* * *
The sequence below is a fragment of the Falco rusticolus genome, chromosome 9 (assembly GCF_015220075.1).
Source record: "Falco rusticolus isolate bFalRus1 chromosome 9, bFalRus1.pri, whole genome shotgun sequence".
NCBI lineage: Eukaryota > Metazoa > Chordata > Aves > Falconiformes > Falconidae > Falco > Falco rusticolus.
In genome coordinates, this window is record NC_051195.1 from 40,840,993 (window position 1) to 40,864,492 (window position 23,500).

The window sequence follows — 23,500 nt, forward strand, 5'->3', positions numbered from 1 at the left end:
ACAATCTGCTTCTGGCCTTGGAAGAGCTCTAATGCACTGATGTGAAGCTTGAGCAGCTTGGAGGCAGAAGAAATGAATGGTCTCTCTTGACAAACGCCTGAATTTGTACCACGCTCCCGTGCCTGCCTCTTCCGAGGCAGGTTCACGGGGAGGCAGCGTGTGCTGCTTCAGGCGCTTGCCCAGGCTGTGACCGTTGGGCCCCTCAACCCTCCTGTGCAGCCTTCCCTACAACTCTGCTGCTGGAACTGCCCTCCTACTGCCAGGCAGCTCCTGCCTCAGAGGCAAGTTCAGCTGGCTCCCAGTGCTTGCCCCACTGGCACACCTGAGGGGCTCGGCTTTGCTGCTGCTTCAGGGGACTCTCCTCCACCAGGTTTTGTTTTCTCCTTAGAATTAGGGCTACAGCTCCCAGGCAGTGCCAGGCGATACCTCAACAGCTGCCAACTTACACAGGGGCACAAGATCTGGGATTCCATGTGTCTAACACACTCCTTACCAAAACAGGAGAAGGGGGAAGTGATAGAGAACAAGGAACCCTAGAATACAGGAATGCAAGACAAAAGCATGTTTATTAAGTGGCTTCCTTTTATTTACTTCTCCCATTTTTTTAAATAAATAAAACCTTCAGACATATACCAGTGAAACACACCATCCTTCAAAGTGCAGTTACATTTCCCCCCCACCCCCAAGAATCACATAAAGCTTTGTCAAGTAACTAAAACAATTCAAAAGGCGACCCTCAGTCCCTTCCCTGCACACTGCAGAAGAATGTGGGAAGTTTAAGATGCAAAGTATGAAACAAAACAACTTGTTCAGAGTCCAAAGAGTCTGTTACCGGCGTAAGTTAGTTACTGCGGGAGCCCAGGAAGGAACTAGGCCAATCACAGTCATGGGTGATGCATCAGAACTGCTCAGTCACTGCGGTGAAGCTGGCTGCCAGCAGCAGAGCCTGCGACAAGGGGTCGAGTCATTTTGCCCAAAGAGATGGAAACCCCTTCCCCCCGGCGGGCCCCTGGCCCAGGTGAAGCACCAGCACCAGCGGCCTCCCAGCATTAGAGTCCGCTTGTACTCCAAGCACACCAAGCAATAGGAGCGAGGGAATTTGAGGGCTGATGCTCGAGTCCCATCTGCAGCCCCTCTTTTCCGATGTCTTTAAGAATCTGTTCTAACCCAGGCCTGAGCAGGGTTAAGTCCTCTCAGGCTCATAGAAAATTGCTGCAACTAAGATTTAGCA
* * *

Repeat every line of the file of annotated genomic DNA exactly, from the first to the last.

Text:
The sequence below is a fragment of the Falco rusticolus genome, chromosome 9 (assembly GCF_015220075.1).
Source record: "Falco rusticolus isolate bFalRus1 chromosome 9, bFalRus1.pri, whole genome shotgun sequence".
NCBI lineage: Eukaryota > Metazoa > Chordata > Aves > Falconiformes > Falconidae > Falco > Falco rusticolus.
In genome coordinates, this window is record NC_051195.1 from 40,840,993 (window position 1) to 40,864,492 (window position 23,500).

The window sequence follows — 23,500 nt, forward strand, 5'->3', positions numbered from 1 at the left end:
ACAATCTGCTTCTGGCCTTGGAAGAGCTCTAATGCACTGATGTGAAGCTTGAGCAGCTTGGAGGCAGAAGAAATGAATGGTCTCTCTTGACAAACGCCTGAATTTGTACCACGCTCCCGTGCCTGCCTCTTCCGAGGCAGGTTCACGGGGAGGCAGCGTGTGCTGCTTCAGGCGCTTGCCCAGGCTGTGACCGTTGGGCCCCTCAACCCTCCTGTGCAGCCTTCCCTACAACTCTGCTGCTGGAACTGCCCTCCTACTGCCAGGCAGCTCCTGCCTCAGAGGCAAGTTCAGCTGGCTCCCAGTGCTTGCCCCACTGGCACACCTGAGGGGCTCGGCTTTGCTGCTGCTTCAGGGGACTCTCCTCCACCAGGTTTTGTTTTCTCCTTAGAATTAGGGCTACAGCTCCCAGGCAGTGCCAGGCGATACCTCAACAGCTGCCAACTTACACAGGGGCACAAGATCTGGGATTCCATGTGTCTAACACACTCCTTACCAAAACAGGAGAAGGGGGAAGTGATAGAGAACAAGGAACCCTAGAATACAGGAATGCAAGACAAAAGCATGTTTATTAAGTGGCTTCCTTTTATTTACTTCTCCCATTTTTTTAAATAAATAAAACCTTCAGACATATACCAGTGAAACACACCATCCTTCAAAGTGCAGTTACATTTCCCCCCCACCCCCAAGAATCACATAAAGCTTTGTCAAGTAACTAAAACAATTCAAAAGGCGACCCTCAGTCCCTTCCCTGCACACTGCAGAAGAATGTGGGAAGTTTAAGATGCAAAGTATGAAACAAAACAACTTGTTCAGAGTCCAAAGAGTCTGTTACCGGCGTAAGTTAGTTACTGCGGGAGCCCAGGAAGGAACTAGGCCAATCACAGTCATGGGTGATGCATCAGAACTGCTCAGTCACTGCGGTGAAGCTGGCTGCCAGCAGCAGAGCCTGCGACAAGGGGTCGAGTCATTTTGCCCAAAGAGATGGAAACCCCTTCCCCCCGGCGGGCCCCTGGCCCAGGTGAAGCACCAGCACCAGCGGCCTCCCAGCATTAGAGTCCGCTTGTACTCCAAGCACACCAAGCAATAGGAGCGAGGGAATTTGAGGGCTGATGCTCGAGTCCCATCTGCAGCCCCTCTTTTCCGATGTCTTTAAGAATCTGTTCTAACCCAGGCCTGAGCAGGGTTAAGTCCTCTCAGGCTCATAGAAAATTGCTGCAACTAAGATTTAGCA